fter seeing Dan Reed’s documentary Leaving Neverland and hearing the stories of its two main characters, Wade Robson and James Safechuck on the numerous cases of sexual abuse which they suffered by the singer, many consider them lost boys because they lost their childhood and their innocence—also in the words of one of their mothers—even though they were not aware of it at the time or did not want to make the hell they lived through public until years later.
During the four-hour-plus documentary, Wade and James—who have not received payment for their testimony—tell how they met the king of pop
Leaving Neverland does not leave anyone unmoved. Since its premiere at the Sundance Festival on January 25 and on HBO on March 3, a real earthquake has shaken the social networks through to every corner of everyone’s memory, music aficionados or not.
During the four-hour-plus documentary, Wade and James—who have not received payment for their testimony—tell how they met the king of pop and how a close bond was forged with him, both on their part and on that of their families, who enjoyed stays at the famous ranch.
Coincidentally, both were child prodigies, as many consider Michael himself to have been. Wade was an amazing dancer who met the star when he won a Jackson imitation contest in his home country, Australia, and there began not only a professional collaboration, but an intimate friendship that intensified when the boy moved with his family to Los Angeles. James, on the other hand, was selected as an actor for a Pepsi commercial featuring Michael Jackson. There they also began a relationship that would last several years.
In addition to Wade and James’ testimonies, the documentary includes interviews with their families and a considerable amount of archive material, including photographs, home videos, phone calls, faxes, etc.
Dan Reed says his intention is to give a voice to two victims of child abuse, two people who were fascinated and attracted in every way by Michael, and showing how their relationships with him marked their lives forever.
Many wonder why their mothers let their sons suffer such abuse, or simply why they let their children sleep alongside the singer
One of the aspects that stirred up most bluster was the position of the mothers of the two men. Reed gives almost as much time to interviewing the mothers as to their sons, and many wonder why—is it money?—they let their sons suffer such abuse, or simply why they let their children sleep alongside the singer, being so young, alone in a bedroom. James’ mother even says “I had one job, I had one child, and I f···ed up.”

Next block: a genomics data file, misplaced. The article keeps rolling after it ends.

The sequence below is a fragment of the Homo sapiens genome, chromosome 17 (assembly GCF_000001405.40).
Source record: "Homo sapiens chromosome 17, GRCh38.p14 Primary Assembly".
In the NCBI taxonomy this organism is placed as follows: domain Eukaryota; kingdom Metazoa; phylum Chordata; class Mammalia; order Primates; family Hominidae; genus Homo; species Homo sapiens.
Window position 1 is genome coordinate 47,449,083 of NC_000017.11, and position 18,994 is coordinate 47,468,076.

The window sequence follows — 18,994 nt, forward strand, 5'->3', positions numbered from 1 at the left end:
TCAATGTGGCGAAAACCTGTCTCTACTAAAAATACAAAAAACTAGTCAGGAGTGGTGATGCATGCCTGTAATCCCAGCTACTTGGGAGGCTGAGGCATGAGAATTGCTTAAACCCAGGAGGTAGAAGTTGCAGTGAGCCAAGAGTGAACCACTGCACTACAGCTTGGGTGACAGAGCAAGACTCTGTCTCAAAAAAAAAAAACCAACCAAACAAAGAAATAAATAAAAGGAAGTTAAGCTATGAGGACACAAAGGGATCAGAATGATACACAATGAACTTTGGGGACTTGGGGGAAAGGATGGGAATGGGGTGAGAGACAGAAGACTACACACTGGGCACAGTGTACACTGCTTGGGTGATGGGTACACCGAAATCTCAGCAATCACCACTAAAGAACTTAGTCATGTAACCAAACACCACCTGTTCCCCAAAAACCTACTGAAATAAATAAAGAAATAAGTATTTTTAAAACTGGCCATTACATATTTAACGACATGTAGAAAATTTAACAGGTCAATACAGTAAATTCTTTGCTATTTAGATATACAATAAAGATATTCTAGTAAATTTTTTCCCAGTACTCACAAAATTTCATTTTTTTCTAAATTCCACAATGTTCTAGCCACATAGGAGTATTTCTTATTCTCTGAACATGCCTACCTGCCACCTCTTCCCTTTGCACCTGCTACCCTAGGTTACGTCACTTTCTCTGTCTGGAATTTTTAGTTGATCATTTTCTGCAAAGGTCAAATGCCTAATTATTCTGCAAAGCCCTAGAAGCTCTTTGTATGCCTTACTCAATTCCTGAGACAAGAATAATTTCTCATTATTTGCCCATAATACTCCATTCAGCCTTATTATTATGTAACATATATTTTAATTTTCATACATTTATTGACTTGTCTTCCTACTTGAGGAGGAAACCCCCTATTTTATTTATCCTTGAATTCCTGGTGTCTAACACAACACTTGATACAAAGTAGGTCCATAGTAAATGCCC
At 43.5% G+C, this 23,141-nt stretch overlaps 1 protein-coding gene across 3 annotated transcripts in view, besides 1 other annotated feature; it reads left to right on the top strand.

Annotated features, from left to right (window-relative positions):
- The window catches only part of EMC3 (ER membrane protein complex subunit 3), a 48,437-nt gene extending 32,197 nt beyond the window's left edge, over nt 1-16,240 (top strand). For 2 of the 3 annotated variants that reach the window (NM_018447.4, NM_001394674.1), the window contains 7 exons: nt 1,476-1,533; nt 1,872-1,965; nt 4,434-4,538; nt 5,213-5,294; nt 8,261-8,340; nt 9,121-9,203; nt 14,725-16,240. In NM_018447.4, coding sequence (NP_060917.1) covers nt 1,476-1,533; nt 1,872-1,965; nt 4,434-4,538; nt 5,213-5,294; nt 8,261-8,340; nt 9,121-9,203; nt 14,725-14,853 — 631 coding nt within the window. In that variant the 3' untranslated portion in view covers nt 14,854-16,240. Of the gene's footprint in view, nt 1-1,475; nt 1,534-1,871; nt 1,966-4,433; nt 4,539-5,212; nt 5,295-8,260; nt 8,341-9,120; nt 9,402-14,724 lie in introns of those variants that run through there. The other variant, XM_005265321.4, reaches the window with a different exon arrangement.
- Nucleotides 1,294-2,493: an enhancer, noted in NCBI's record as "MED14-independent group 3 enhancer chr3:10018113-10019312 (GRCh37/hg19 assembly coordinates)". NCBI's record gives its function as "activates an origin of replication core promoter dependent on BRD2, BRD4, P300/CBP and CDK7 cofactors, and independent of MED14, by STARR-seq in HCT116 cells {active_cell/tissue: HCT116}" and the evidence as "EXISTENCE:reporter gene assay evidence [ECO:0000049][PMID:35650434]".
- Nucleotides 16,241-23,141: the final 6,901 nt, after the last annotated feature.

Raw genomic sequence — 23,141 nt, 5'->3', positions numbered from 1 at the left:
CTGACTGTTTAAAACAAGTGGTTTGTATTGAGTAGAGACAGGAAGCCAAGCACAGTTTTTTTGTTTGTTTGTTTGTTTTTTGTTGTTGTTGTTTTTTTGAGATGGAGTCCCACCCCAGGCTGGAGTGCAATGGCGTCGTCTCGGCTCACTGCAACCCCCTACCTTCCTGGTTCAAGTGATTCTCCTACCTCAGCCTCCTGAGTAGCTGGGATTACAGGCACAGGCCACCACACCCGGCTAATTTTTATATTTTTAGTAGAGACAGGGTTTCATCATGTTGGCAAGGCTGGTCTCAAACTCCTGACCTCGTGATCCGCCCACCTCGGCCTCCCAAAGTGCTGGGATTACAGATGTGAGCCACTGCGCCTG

The emotional backlash the documentary caused means fans from all over the world have split between the #MJInnocent camp and those who have shown profound disappointment. They have accused Leaving Neverland of being trash journalism and sensationalism, of being biased, since the other party cannot defend himself, apart from the artist’s statements denying the accusations in recordings in 1993 and 2005. In the forums on Internet, many Jackson supporters wonder where the presumption of innocence is, and claim there is no evidence or proof, recalling that the FBI closed the case.
Some fans go further, like Irishman Seany O’Kane, who raised money to pay for ads on London buses promoting a website in defence of Jackson’s innocence.
Singer Aaron Carter has also come out in defence of Michael, assuring that he had the time of his life at Neverland, and that those who now speak against him are stomping on his grave.
Michael’s family have also taken action. They have filed a complaint against the documentary and has sued HBO for 100 million dollars. Taj Jackson, the son of Tito Jackson, one of Michael’s elder brothers and an original member of the Jackson 5, is preparing his own documentary to clear the singer’s name. However, there have also been voices in Hollywood that have risen to support Wade and James, beginning with singer Sia, actresses Rosie O’Donell and Rose MacGowan, as well as journalists and presenters of leading shows like Ellen DeGeneres or Oprah Winfrey, who interviewed the subjects of the documentary in a special.
The documentary has not only shaken up and divided positions, but has had effects at all levels, most of them detrimental to the artist’s image. Radio stations in New Zealand or Canada have stopped playing Jackson songs and excluded them from their lists, the value of the ranch has plummeted and the executive producer of The Simpsons announced he wanted the episode in which Michael voiced one of the characters pulled.